Israel and the United States pulled out all the stops Wednesday in appealing to PLO leader Yasser Arafat and Palestinians to resume peace talks despite the massacre at a West Bank mosque.
President Clinton warned that a breakdown in negotiations would "hand a victory" to the Jewish extremist who killed at least 30 worshipers at the Ibrahim Mosque in Hebron.
"If the peace talks don't get back on track, then we are rewarding the damage and the death wreaked by the extremists," Clinton told reporters at the White House. "We don't want to do that. We want to keep going."
Secretary of State Warren Christopher said he would open talks Friday in Washington with Nabil Shaath, Arafat's envoy for discussions on restarting the negotiations.
In Jerusalem, Israeli Prime Minister Yitzhak Rabin made an impassioned appeal of his own to Palestinian leaders to resume the talks.
"I believe at this stage the leadership of both sides, Palestinians and us, have to stand up to overcome pain, sorrow and agony and to understand that the real solution is in the political field," he said.
Rabin told reporters in Jerusalem that before the Hebron massacre, Israeli and PLO negotiators were tantalizingly close to agreement on the details for Palestinian self-government in the Gaza Strip and the West Bank town of Jericho.
He and Clinton, using similar arguments, insisted that the only chance the Palestinians now had to improve their living conditions in the Israeli-occupied territories was to resume negotiations.
But they both ruled out measures that Arafat has demanded as a condition for resuming the talks. He has said that all Jewish settlers in the West Bank and Gaza Strip should be disarmed and that the settlements should be moved away from Arab population centers.
However, Christopher said the Clinton administration might support the temporary stationing of U.N. observers in Jericho and in Gaza if Israel gave its consent. Israel said Tuesday it would allow international observers in the occupied lands, but the PLO wants an armed protection force.
Many Palestinians are condemning Arafat for trying to make peace with Israel at all, arguing that the peace process somehow made it easier for an American-born Israeli settler to shoot up the Ibrahim Mosque.
Clinton acknowledged that the mood among Palestinians after the massacre is so angry that logic apparently has little appeal.
"I know (Arafat's) under a lot of pressure at home and I understand that," Clinton said. "The only thing that I would say to the Palestinians who are pressuring Arafat not to resume talks is that that is the surest way to hand a victory to the madman who killed all the Palestinians in the mosque."
Arafat also found a friend Wednesday in Foreign Minister Shimon Peres. Peres told Parliament that Israel had to "help this partner" and "listen to their needs."
When he spoke with sympathy and considerable emotion about Arafat _ a man universally despised in Israel only six months ago _ he was screamed at by rightist lawmakers.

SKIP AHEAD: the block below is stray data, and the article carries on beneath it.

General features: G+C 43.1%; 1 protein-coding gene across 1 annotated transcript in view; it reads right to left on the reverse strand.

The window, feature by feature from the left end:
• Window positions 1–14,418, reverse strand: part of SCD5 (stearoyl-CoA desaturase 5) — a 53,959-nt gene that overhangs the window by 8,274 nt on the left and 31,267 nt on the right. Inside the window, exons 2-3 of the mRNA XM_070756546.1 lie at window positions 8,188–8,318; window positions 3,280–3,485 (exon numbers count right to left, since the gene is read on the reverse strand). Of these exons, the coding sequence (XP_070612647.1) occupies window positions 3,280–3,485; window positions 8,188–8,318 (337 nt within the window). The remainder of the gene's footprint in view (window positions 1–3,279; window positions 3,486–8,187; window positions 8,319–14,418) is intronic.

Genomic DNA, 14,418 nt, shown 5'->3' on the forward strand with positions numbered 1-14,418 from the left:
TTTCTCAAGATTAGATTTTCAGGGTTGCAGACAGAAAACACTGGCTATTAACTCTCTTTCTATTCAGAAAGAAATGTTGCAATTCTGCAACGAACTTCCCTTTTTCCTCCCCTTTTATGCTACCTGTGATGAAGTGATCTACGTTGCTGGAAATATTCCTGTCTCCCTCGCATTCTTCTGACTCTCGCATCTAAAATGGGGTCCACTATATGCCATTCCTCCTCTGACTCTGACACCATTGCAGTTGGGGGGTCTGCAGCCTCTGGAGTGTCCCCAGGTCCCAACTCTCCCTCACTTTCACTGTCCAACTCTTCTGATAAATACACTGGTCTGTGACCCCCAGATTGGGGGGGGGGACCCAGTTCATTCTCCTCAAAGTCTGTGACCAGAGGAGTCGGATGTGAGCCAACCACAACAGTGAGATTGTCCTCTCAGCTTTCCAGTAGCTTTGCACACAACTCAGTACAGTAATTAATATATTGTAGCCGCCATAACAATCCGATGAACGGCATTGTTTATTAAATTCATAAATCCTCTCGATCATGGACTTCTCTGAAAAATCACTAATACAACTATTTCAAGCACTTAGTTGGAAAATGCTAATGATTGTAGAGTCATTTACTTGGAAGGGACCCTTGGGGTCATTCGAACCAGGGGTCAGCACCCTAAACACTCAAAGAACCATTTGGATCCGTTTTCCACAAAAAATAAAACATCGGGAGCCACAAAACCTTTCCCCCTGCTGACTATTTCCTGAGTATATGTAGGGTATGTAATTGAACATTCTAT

"Attack Arafat all you want," Peres said. "I sat days and nights across from him.
"There is a difference when you describe Arafat through hearsay and images and when you see this man, whose life is in danger," he said, adding, "His life is in danger because he decided to end the killing."
Still, sympathies are one thing and political realities another. Peres and Rabin reiterated the government's refusal to yield to PLO demands on the settlement issue, which under the Sept. 13 Israel-PLO accord is not to be discussed until two years after the agreement is implemented.
Despite that, Israel did make one radical concession Wednesday. Israeli police imposed restrictions on 18 Jewish activists in the ultranationalist Kach and Kahane Hai movements. The militants were ordered to turn in their army-issued weapons and were placed under travel restrictions.
Israel has made other conciliatory gestures, including the release this week of 570 Palestinian prisoners. Another 400 are to be freed today and Friday.
On Wednesday, the Israeli army lifted curfews _ imposed in the occupied territories since the weekend rioting that followed the Hebron massacre _ for three hours so residents could buy food. But more rioting soon followed.
In Hebron, hundreds of youths poured into the streets, throwing stones and firebombs. Soldiers shot and killed a 17-year-old protester, and 33 Arabs were injured in clashes with police.
In Jericho, a rally turned violent as 400 demonstrators stoned police and soldiers. The Israelis opened fire, killing a 20-year-old Palestinian. The death was the first there in some time.
About 20 people were injured, including Saeb Erakat, head of the PLO's negotiating team, who was slightly wounded in the leg.
Wednesday's fatalities raised the death toll since Friday's massacre to at least 66, including at least 30 men and boys _ all but three Arab _ killed in the mosque. More than 400 people have been wounded.
After the latest unrest, Rabin said Palestinians would continue to be restricted indefinitely through curfews and roadblocks that keep them from leaving the territories for work in Israel. Passions were boiling, he said, and it put Israelis at risk.
"I don't need casualties on the Israeli side in addition to the tragedy in Hebron," he told reporters.
_ Information from the Los Angeles Times, New York Times and Associated Press was used in this report.